Charlie and the Chocolate Factory Summary, it is a 1964 children's novel by British author Roald Dahl. The story features the adventures of young Charlie Bucket inside the chocolate factory of eccentric chocolatier Willy Wonka.
The story was originally inspired by Roald Dahl's experience of chocolate companies during his schooldays at Repton School in Derbyshire. Cadbury would often send test packages to the schoolchildren in exchange for their opinions on the new products.
At that time (around the 1920s), Cadbury and Rowntree's were England's two largest chocolate makers and they each often tried to steal trade secrets by sending spies, posing as employees, into the other's factory—inspiring Dahl's idea for the recipe-thieving spies (such as Wonka's rival Slugworth) depicted in the book. Because of this, both companies became highly protective of their chocolate-making processes. It was a combination of this secrecy and the elaborate, often gigantic, machines in the factory that inspired Dahl to write the story.
|Charlie and the Chocolate Factory Summary|
Charlie and the Chocolate Factory Summary
Our story starts out with an introduction of the main characters: Charlie Bucket's family. Charlie, his parents, and his four grandparents all live together in a small house. They're poor, hungry, cold, and pretty much in dire straits. The one thing that brightens Charlie's life is the chocolate factory, owned by Willy Wonka, that's right in the neighborhood. That, and the one chocolate bar a year he gets on his birthday.
Grandpa Joe seems to know a lot about Wonka's factory and he tells Charlie a bunch of stories: about a chocolate palace Mr. Wonka built, and about how he had to close his factory down because of spies stealing his recipes. During one of these stories, Charlie's dad comes in with the news that Mr. Wonka will be opening up his factory to five lucky children who can find Golden Tickets in Wonka chocolate bars. Contest!.
On his birthday, Charlie's whole family hopes that his chocolate bar will contain a Golden ticket, and guess what? It doesn't. (Did we trick you?) Grandpa Joe even gives him some saved-up money to buy one more. Still nothing. One day, while Charlie is walking home from school, hungry and cold, he finds some money on the ground and uses it to buy chocolate. And sure enough, without even expecting it, he finds his golden ticket.
Charlie and his Grandpa Joe go to the factory on the day of the tour and boy is it marvelous. There's a room made entirely of edible things (with a chocolate river), and little people called Oompa-Loompas who run the factory. And that's only the beginning! One by one, the other four children on the tour cause some major trouble and are carried away. Augustus Gloop falls into the chocolate river while trying to drink from it, Violet Beauregarde eats some magic gum that turns her into a blueberry, Veruca Salt tries to steal a worker squirrel and ends up down a garbage chute, and Mike Teavee is shrunken down when he tries to send himself through television.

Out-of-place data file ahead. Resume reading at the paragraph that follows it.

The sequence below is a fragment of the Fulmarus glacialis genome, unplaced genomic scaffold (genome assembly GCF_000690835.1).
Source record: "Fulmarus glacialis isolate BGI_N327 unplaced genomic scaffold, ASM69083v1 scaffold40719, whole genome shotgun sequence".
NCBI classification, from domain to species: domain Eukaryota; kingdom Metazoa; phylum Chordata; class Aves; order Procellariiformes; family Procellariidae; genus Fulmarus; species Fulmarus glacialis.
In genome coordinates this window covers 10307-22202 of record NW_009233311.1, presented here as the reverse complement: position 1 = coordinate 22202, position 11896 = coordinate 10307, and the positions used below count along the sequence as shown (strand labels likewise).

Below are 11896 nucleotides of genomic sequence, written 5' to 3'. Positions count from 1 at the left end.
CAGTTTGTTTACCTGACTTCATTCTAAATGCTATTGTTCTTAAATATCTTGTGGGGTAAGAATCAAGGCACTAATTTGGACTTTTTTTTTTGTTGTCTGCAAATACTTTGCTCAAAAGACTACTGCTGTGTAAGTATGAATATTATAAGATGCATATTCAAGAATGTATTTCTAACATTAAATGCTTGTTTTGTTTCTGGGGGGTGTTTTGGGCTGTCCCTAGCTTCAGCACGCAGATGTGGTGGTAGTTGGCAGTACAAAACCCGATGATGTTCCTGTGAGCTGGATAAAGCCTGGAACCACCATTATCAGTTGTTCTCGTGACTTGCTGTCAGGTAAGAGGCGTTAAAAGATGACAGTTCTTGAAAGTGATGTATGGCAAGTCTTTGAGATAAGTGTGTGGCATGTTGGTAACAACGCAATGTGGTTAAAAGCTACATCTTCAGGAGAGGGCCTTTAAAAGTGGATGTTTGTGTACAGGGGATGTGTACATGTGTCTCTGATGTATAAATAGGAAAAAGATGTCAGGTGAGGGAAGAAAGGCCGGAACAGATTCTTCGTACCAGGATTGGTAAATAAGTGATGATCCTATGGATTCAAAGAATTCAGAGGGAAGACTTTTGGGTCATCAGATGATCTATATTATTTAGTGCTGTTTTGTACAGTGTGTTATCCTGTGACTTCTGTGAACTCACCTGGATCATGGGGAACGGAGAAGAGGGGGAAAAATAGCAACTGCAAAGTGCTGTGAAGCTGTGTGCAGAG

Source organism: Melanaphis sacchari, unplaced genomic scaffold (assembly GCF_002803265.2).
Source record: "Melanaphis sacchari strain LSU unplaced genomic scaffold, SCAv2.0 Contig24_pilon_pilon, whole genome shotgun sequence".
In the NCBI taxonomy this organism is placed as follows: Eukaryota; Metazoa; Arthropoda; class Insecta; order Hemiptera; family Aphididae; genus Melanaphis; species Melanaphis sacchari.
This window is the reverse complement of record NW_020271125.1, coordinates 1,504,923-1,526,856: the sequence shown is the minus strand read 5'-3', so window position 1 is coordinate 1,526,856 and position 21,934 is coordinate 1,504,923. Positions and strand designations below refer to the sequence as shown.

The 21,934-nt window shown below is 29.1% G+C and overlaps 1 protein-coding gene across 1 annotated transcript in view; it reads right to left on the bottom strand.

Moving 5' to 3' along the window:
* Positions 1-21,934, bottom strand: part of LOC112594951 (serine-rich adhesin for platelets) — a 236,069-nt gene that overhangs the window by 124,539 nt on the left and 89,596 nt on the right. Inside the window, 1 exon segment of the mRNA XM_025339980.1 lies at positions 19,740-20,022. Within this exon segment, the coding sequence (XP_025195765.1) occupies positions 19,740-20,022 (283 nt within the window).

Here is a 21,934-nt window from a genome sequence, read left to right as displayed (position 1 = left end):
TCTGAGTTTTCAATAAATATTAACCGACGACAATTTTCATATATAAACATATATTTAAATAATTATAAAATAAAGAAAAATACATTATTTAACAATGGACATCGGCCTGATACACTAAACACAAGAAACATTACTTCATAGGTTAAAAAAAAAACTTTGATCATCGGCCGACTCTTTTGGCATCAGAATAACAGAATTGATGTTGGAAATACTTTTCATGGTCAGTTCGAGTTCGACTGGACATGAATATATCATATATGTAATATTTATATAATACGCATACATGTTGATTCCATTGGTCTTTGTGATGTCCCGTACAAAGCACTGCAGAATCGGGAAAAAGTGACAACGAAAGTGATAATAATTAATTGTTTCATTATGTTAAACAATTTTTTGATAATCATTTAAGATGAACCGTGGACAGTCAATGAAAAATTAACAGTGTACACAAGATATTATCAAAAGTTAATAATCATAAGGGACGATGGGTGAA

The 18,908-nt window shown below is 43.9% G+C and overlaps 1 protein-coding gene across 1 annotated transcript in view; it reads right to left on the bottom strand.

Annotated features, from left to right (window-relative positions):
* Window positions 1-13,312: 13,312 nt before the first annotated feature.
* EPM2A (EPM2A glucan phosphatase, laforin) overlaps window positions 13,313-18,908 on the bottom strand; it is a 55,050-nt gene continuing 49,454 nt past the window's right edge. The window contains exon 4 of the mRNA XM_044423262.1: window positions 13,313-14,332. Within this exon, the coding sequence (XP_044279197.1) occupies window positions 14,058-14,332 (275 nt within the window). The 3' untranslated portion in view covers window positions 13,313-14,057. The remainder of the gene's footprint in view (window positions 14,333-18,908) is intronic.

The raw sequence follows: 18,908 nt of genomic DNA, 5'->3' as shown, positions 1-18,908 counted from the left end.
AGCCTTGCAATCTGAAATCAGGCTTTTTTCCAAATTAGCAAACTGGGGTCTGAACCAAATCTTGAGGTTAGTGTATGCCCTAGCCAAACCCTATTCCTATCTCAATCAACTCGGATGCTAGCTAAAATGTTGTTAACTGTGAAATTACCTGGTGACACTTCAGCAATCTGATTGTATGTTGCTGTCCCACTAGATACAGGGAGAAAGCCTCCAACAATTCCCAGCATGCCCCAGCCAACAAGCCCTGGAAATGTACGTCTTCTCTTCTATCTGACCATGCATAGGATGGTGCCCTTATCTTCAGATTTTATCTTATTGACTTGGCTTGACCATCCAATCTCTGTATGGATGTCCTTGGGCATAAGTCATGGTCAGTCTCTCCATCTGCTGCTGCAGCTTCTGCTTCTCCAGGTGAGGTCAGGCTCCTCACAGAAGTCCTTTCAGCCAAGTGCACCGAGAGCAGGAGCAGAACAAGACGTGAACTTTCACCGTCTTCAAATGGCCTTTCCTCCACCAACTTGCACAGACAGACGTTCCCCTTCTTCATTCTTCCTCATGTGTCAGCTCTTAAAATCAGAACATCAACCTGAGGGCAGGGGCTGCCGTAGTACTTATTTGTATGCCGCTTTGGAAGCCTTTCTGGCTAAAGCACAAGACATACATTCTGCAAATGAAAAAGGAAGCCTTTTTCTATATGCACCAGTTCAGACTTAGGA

Charlie is the only child who doesn't cause trouble, and Willy Wonka tells him he won. Wait, what did he win? The whole stinkin' factory. Mr. Wonka wants someone to take over for him when he gets old and he chooses Charlie. That's right, the whole factory is his! They shoot through the roof on the glass elevator, go get Charlie's family, and bring them back to the factory, where they'll never go hungry again.
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Questions about Charlie and the Chocolate Factory Plot
What does Charlie and the Chocolate Factory teach children? Here are some things we can learn from Charlie and the Chocolate Factory: Learn to follow directions. Augustus Gloop, Violet Beauregarde, Veruca Salt, and Mike Teavee all disregard instructions to satisfy their own wants and suffer horrible consequences. Even Charlie and Grandpa Joe do not listen.
What is dark about Charlie and the Chocolate Factory? Although the later film adaptation avoided the controversy of some of Dahl's nastiest humor, one detail in the novel and in Willy Wonka & the Chocolate Factory may have suggested the chocolate maker was a pedophile. The Inventing Room had wallpaper made of different berry flavors.
What is the main message of Charlie and the Chocolate Factory? For children, the main message is very clear in the story: good children are rewarded for their deeds and acts and bad children are not.
What does chocolate symbolize in Charlie and the Chocolate Factory? Chocolate Symbol Analysis. The way that different characters consume or think of chocolate correlates to their wealth and privilege. For instance, Charlie Bucket and his family are extremely poor, so the only chocolate Charlie ever gets is a single candy bar every year on his birthday.
Why Charlie and the Chocolate Factory is a good story? Great ideas, well crafted prose, and an understatement of its morality make Charlie and the Chocolate Factory a modern fairy tale that will likely be popular for years to come, among children and any adults who aren't entirely devoid of any sense of magic.
What is the scariest scene in Charlie and the Chocolate Factory? The Willy Wonka And The Chocolate Factory tunnel is still considered one of the creepiest scenes in a children's movie, and it's not hard to see why. While the imagery that appears is hardly on the same level as the flashes of Hell from Event Horizon, it still has a very unsettling effect.
What happens to each child in Charlie and the Chocolate Factory? Augustus gets sucked up a pipe after falling into the chocolate river; Violet swells up becoming a giant blueberry; Veruca falls down a garbage chute; and Mike is shrunk to the size of a chocolate bar. The Oompa Loompas sing a song of morality after each disposal.